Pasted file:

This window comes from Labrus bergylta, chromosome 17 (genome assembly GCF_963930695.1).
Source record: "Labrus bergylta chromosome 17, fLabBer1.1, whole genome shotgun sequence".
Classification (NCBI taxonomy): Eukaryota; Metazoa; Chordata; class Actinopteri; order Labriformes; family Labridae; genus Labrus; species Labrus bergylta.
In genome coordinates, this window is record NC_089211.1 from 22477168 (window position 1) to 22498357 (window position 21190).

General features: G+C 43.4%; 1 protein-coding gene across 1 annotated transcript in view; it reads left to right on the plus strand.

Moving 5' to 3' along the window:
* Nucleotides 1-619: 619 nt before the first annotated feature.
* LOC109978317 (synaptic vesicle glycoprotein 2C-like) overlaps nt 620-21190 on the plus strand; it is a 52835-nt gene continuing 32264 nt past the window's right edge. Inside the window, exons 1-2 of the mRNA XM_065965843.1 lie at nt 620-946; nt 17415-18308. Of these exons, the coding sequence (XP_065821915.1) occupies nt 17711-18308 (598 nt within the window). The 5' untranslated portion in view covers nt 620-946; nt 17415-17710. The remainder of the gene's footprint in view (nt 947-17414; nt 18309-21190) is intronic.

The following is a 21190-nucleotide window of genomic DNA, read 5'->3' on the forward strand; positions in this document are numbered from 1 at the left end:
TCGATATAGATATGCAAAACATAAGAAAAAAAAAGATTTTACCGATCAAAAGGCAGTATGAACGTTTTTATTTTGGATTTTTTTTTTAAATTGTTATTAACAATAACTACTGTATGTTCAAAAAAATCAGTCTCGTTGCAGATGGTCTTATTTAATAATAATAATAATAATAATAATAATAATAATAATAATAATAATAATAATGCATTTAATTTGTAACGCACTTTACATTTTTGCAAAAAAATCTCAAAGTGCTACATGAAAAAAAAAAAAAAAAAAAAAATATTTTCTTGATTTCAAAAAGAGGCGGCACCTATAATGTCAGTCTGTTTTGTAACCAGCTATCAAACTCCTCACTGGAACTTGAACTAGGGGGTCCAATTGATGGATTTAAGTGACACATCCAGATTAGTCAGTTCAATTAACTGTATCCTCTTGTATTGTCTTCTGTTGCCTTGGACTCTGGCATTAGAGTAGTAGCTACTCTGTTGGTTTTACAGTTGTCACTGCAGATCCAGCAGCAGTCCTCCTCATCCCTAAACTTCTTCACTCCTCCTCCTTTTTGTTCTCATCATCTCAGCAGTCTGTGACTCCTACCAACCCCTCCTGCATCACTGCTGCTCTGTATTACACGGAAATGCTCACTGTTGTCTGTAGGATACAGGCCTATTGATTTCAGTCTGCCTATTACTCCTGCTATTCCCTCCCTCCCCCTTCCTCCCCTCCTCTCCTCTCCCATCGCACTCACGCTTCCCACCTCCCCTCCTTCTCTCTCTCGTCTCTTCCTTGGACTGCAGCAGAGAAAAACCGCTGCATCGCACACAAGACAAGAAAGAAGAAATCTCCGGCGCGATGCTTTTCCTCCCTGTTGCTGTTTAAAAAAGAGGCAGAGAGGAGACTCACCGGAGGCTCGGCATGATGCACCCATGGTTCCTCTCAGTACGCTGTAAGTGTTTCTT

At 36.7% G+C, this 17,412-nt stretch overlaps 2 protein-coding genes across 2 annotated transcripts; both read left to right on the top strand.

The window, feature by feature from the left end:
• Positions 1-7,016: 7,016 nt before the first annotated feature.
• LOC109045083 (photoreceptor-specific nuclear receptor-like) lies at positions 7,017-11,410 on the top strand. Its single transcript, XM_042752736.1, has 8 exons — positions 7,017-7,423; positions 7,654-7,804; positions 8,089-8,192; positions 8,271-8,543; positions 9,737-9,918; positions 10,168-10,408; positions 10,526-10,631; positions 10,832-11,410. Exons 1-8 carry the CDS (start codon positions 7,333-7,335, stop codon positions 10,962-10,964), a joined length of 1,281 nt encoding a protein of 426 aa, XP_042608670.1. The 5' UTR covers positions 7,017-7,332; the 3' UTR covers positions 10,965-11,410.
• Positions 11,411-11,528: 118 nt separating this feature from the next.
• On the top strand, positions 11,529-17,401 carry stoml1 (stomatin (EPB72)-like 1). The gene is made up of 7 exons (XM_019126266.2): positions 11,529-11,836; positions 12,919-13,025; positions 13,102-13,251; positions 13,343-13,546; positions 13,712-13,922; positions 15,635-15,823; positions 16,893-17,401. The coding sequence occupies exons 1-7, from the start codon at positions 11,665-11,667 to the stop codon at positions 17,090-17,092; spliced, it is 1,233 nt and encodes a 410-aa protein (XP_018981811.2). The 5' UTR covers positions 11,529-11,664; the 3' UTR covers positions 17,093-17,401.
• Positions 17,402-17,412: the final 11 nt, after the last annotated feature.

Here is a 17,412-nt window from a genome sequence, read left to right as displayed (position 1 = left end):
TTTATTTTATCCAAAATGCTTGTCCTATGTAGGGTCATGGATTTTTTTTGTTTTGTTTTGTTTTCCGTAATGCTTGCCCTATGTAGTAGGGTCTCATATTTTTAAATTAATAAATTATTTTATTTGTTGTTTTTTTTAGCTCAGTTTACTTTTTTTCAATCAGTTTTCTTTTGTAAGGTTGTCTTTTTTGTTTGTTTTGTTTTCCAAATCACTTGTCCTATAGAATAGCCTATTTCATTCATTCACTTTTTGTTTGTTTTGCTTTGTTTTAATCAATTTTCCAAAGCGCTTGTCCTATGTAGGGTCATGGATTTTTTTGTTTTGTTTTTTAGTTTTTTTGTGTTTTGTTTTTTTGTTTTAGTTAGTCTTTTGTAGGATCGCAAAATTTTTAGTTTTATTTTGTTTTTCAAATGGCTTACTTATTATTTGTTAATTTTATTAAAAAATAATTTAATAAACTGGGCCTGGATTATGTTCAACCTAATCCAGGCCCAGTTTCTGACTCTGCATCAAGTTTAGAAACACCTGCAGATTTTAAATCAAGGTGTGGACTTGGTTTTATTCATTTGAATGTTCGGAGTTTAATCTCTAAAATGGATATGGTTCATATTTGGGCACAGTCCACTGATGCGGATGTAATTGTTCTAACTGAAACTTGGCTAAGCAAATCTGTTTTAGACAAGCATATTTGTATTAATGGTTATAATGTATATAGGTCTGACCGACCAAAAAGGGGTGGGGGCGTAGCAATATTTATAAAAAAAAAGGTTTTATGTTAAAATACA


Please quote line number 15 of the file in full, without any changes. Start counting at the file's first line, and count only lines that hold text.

• Positions 11,411-11,528: 118 nt separating this feature from the next.